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Never used camden. Wort goes in sterile (immediately after flame-out) and the remaining air in the container likely gets sterilized by the steaming liquid. Cube is sealed and a vacuum occurs as the wort chills. Only had one batch (out of over a dozen brews) get infected while in the cube and that's because I broke the vacuum by draining a quart of cooled wort out several days after filling the cube so I could make a real wort starter (cube sucked in a big gulp of "basement air").
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Old 08-30-2011, 10:32 PM   #4
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Quote:
Originally Posted by certaut View Post
some people don't use a chiller and just let it sit (covered) overnight.
I would be one of those people!

Quote:
Originally Posted by thughes View Post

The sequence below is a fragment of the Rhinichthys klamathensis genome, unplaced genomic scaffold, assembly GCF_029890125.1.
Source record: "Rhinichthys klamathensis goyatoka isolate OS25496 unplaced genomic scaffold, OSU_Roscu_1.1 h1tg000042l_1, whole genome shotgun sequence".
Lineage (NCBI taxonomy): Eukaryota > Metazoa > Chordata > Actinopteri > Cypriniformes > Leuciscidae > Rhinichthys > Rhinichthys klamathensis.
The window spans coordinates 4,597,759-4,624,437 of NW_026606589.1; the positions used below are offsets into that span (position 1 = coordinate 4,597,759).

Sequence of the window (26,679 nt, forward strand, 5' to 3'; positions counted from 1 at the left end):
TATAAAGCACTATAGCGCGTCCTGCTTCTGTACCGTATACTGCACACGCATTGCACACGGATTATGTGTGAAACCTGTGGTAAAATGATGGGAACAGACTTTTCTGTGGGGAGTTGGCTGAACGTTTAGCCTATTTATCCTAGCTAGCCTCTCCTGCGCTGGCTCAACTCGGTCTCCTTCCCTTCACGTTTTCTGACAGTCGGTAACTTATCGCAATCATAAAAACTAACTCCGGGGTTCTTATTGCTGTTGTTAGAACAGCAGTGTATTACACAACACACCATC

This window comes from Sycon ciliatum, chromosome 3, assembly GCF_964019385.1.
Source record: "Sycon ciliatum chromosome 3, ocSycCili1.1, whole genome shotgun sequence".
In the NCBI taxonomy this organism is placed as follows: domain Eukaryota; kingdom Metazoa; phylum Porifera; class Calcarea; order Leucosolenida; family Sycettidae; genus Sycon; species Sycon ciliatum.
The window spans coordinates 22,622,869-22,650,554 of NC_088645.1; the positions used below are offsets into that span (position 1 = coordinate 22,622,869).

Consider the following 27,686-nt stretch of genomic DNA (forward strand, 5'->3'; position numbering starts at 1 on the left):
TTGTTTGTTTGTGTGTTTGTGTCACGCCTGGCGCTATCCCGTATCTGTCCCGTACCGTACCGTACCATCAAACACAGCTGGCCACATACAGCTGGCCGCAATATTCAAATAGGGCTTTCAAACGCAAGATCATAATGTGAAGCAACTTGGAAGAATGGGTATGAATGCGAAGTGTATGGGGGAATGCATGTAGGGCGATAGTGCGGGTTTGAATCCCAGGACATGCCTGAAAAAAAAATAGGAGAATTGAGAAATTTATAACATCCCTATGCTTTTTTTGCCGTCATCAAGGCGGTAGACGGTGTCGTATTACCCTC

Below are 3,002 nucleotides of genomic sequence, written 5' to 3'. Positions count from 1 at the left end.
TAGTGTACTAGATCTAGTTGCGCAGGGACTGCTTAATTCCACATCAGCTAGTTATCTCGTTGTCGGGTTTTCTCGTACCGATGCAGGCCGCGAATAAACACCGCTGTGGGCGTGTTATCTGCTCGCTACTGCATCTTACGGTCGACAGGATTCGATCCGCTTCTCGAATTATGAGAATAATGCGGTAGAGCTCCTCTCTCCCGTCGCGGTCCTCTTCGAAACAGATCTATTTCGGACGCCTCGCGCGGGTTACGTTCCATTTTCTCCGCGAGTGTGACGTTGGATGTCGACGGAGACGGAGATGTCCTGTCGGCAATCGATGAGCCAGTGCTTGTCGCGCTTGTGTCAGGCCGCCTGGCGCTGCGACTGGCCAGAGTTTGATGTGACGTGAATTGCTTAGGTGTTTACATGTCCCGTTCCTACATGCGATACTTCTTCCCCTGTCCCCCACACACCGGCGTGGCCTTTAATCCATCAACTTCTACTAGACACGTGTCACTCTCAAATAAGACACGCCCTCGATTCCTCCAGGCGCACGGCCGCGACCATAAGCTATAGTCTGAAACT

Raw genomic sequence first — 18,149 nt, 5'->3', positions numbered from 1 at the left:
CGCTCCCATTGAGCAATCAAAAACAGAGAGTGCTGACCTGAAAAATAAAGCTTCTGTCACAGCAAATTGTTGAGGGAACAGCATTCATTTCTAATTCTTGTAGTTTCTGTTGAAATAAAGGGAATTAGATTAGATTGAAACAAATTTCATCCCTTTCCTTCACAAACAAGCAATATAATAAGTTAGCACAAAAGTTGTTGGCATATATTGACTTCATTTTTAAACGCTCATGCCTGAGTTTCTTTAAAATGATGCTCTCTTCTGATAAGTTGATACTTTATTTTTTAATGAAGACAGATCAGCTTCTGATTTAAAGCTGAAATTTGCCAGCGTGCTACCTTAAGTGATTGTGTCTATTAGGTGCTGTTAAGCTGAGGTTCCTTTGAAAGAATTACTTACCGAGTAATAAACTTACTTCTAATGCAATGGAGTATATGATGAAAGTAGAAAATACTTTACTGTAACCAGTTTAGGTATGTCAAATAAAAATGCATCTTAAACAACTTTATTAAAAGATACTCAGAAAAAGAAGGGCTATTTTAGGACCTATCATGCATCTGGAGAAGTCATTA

Never used camden. Wort goes in sterile (immediately after flame-out) and the remaining air in the container likely gets sterilized by the steaming liquid. Cube is sealed and a vacuum occurs as the wort chills. Only had one batch (out of over a dozen brews) get infected while in the cube and that's because I broke the vacuum by draining a quart of cooled wort out several days after filling the cube so I could make a real wort starter (cube sucked in a big gulp of "basement air").
This is exactly why I made this thread. Since camden is used to sterilize wines and such since there is no boiling process involved, I am trying to figure out if there is any downside for using it in beer in the same manner.

What I am getting at is, What if you tossed 5 camden tabs in the cube before you squeezed the headspace out and sealed it back up...would that have taken care of anything that got in and prevented you from losing that batch?